Warner Bros.
Seen here.

#4. The Blob -- Based on an Actual Police Report

Paramount Pictures

The 1958 sci-fi horror classic The Blob is about a rural Pennsylvania town being terrorized by the titular Blob, a giant gelatinous breast implant from outer space that keeps growing bigger and bigger the more people it consumes. It is also notable for starring Steve McQueen as a high school student, despite the fact that he is clearly almost 30 years old in the film.

Paramount Pictures
"Once the school gave me my own parking spot, I thought 'Why lose a good thing?'"

The True Story

Believe it or not, The Blob is based on an incident in the 1950s when Philadelphia policemen stumbled upon a quivering purple lump that had crash landed in a nearby field, as if Grimace had suddenly been stricken with bubblegut in the middle of a hang gliding trip. According to the responding officers, the mass was like a giant glowing jelly ball, and it left a sticky residue when touched, because of course the first thing you would do when encountering a mysterious Plutonian blob is shove your hands into it.


The two cops wanted witnesses to corroborate what they were seeing, so they radioed for two fellow officers to come take a look at it, if for no other reason than to prove they hadn't just been pranked by a couple of hopheads and alkies with 50 jars of Smuckers and absolutely nothing better to do. The blob quickly began to fall apart, and within half an hour had completely dissolved, leaving behind no trace that it had ever existed. Regardless of how ridiculous the story may seem, an official government report was made of the incident, although that likely had more to do with the Cold War than a fear of extraterrestrial preserves.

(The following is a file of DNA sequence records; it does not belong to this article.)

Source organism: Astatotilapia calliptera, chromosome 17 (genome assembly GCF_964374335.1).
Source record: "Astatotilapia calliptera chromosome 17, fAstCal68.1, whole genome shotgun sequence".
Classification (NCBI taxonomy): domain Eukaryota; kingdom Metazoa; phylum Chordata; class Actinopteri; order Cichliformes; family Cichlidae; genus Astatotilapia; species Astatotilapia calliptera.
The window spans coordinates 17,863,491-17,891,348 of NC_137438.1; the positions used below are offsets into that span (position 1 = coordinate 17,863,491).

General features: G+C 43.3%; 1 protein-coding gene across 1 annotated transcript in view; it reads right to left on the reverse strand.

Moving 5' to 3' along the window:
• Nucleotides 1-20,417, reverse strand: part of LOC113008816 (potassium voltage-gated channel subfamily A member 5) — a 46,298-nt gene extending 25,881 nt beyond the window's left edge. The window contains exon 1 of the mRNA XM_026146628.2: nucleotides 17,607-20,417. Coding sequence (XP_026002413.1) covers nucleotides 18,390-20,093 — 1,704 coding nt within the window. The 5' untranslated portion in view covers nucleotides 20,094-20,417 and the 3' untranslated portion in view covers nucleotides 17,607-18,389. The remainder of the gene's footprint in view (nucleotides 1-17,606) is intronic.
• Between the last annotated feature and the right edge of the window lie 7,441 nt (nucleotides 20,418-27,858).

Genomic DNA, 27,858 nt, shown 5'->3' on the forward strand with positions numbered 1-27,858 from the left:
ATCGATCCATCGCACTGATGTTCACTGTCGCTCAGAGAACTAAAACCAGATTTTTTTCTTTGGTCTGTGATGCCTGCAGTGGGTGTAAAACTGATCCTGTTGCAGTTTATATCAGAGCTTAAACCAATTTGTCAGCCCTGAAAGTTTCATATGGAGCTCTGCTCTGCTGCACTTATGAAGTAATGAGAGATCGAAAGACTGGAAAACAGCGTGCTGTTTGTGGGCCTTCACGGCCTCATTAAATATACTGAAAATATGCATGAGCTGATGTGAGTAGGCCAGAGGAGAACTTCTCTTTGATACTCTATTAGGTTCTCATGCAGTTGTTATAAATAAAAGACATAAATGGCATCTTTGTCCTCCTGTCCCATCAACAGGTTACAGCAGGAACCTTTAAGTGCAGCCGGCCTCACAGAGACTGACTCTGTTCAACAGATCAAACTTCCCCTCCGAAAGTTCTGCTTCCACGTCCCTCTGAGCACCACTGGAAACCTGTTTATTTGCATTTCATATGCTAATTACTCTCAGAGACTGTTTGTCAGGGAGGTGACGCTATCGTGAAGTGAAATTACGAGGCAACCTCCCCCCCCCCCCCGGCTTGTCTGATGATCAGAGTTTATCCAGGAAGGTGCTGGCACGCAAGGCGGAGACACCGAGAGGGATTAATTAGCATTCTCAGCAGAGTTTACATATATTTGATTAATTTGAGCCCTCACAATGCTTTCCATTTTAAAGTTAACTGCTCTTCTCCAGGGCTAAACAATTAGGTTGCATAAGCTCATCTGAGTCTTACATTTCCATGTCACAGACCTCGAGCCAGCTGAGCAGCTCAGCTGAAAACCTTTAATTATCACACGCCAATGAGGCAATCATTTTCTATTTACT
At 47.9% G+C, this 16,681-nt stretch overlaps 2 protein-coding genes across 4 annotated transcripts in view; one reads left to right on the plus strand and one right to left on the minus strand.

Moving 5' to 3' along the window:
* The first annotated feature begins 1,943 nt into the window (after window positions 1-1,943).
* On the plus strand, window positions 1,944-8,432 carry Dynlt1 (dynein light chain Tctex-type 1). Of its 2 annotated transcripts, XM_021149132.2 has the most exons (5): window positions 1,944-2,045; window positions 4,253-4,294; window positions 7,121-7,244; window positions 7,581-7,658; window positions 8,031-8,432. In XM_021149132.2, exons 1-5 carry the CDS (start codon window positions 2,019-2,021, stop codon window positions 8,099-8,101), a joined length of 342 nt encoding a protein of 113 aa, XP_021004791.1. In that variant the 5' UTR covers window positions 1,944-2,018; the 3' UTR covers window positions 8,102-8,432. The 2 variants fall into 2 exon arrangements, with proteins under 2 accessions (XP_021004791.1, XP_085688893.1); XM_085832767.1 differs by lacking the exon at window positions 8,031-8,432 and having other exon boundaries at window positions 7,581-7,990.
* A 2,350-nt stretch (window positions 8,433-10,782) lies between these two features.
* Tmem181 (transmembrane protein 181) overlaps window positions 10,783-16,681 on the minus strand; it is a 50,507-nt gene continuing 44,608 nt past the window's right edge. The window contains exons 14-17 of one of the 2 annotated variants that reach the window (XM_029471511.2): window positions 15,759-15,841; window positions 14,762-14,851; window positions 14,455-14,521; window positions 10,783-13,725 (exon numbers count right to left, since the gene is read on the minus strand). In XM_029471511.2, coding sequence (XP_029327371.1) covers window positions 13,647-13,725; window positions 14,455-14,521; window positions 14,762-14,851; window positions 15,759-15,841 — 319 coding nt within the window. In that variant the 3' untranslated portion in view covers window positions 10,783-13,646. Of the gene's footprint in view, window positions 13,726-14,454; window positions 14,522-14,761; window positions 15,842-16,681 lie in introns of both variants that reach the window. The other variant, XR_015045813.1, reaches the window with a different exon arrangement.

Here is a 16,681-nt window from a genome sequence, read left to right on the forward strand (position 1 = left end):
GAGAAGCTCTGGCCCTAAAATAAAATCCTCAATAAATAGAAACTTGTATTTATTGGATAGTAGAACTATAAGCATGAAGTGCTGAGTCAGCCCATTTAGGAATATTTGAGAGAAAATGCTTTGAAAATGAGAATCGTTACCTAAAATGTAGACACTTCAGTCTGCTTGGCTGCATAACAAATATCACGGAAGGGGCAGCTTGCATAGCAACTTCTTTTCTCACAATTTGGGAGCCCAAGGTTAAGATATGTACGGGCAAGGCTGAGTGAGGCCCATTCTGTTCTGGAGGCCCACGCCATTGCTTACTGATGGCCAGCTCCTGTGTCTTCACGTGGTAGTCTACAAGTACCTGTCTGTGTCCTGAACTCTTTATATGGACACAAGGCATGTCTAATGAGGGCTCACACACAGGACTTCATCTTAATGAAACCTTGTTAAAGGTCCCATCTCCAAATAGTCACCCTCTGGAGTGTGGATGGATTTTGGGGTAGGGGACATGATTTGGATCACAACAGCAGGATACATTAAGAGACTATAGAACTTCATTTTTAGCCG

"Space jelly, eh? Those crafty Russkies."

Who knows what it actually was -- maybe some passing pedestrian dropped a Jell-O mold and, before the officers could come back to the scene, some passing animal came and ate it. Or maybe the guy just made the whole thing up.

Either way, years later a man named Irvine H. Millgate (who at one point in his life had the very unique job title of "Head of Visual Aids for the Boy Scouts of America") needed to come up with a premise for a low-budget monster movie, but instead of pulling something completely out of his ass, he remembered the 1950 Philadelphia incident and used it as inspiration to assist him in pulling something completely out of his ass. The Blob became an unlikely hit, so if that purple blob creature actually returns to Earth someday, we assume the first thing it's going to do is sue for unpaid royalties (and then get shot by Tom Cruise).

Paramount Pictures
Unlike Tom Cruise, the Blob has his own theme song.